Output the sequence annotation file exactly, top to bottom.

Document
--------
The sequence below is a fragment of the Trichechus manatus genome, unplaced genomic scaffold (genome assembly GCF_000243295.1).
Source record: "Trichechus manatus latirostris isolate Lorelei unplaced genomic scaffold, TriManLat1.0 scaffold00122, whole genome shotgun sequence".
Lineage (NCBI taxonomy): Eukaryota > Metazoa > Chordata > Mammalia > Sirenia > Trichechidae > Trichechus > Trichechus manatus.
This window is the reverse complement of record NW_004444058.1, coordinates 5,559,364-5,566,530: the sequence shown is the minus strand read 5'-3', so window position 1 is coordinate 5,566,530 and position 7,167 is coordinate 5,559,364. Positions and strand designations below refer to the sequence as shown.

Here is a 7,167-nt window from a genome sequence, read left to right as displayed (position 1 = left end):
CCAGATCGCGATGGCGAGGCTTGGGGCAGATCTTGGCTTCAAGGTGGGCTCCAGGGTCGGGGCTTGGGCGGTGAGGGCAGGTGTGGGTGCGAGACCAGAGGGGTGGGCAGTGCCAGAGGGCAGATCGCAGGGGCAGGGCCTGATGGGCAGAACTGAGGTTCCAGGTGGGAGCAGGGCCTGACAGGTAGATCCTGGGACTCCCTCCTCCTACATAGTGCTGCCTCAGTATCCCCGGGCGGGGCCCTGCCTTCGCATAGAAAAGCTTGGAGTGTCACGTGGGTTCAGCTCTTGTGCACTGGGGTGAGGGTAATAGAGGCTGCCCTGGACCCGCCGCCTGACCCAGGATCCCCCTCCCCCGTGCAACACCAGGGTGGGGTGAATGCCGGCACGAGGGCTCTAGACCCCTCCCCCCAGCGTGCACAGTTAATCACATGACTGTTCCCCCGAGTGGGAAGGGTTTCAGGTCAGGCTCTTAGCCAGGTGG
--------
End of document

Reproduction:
The sequence below is a fragment of the Trichechus manatus genome, unplaced genomic scaffold (genome assembly GCF_000243295.1).
Source record: "Trichechus manatus latirostris isolate Lorelei unplaced genomic scaffold, TriManLat1.0 scaffold00122, whole genome shotgun sequence".
Lineage (NCBI taxonomy): Eukaryota > Metazoa > Chordata > Mammalia > Sirenia > Trichechidae > Trichechus > Trichechus manatus.
This window is the reverse complement of record NW_004444058.1, coordinates 5,559,364-5,566,530: the sequence shown is the minus strand read 5'-3', so window position 1 is coordinate 5,566,530 and position 7,167 is coordinate 5,559,364. Positions and strand designations below refer to the sequence as shown.

Here is a 7,167-nt window from a genome sequence, read left to right as displayed (position 1 = left end):
CCAGATCGCGATGGCGAGGCTTGGGGCAGATCTTGGCTTCAAGGTGGGCTCCAGGGTCGGGGCTTGGGCGGTGAGGGCAGGTGTGGGTGCGAGACCAGAGGGGTGGGCAGTGCCAGAGGGCAGATCGCAGGGGCAGGGCCTGATGGGCAGAACTGAGGTTCCAGGTGGGAGCAGGGCCTGACAGGTAGATCCTGGGACTCCCTCCTCCTACATAGTGCTGCCTCAGTATCCCCGGGCGGGGCCCTGCCTTCGCATAGAAAAGCTTGGAGTGTCACGTGGGTTCAGCTCTTGTGCACTGGGGTGAGGGTAATAGAGGCTGCCCTGGACCCGCCGCCTGACCCAGGATCCCCCTCCCCCGTGCAACACCAGGGTGGGGTGAATGCCGGCACGAGGGCTCTAGACCCCTCCCCCCAGCGTGCACAGTTAATCACATGACTGTTCCCCCGAGTGGGAAGGGTTTCAGGTCAGGCTCTTAGCCAGGTGG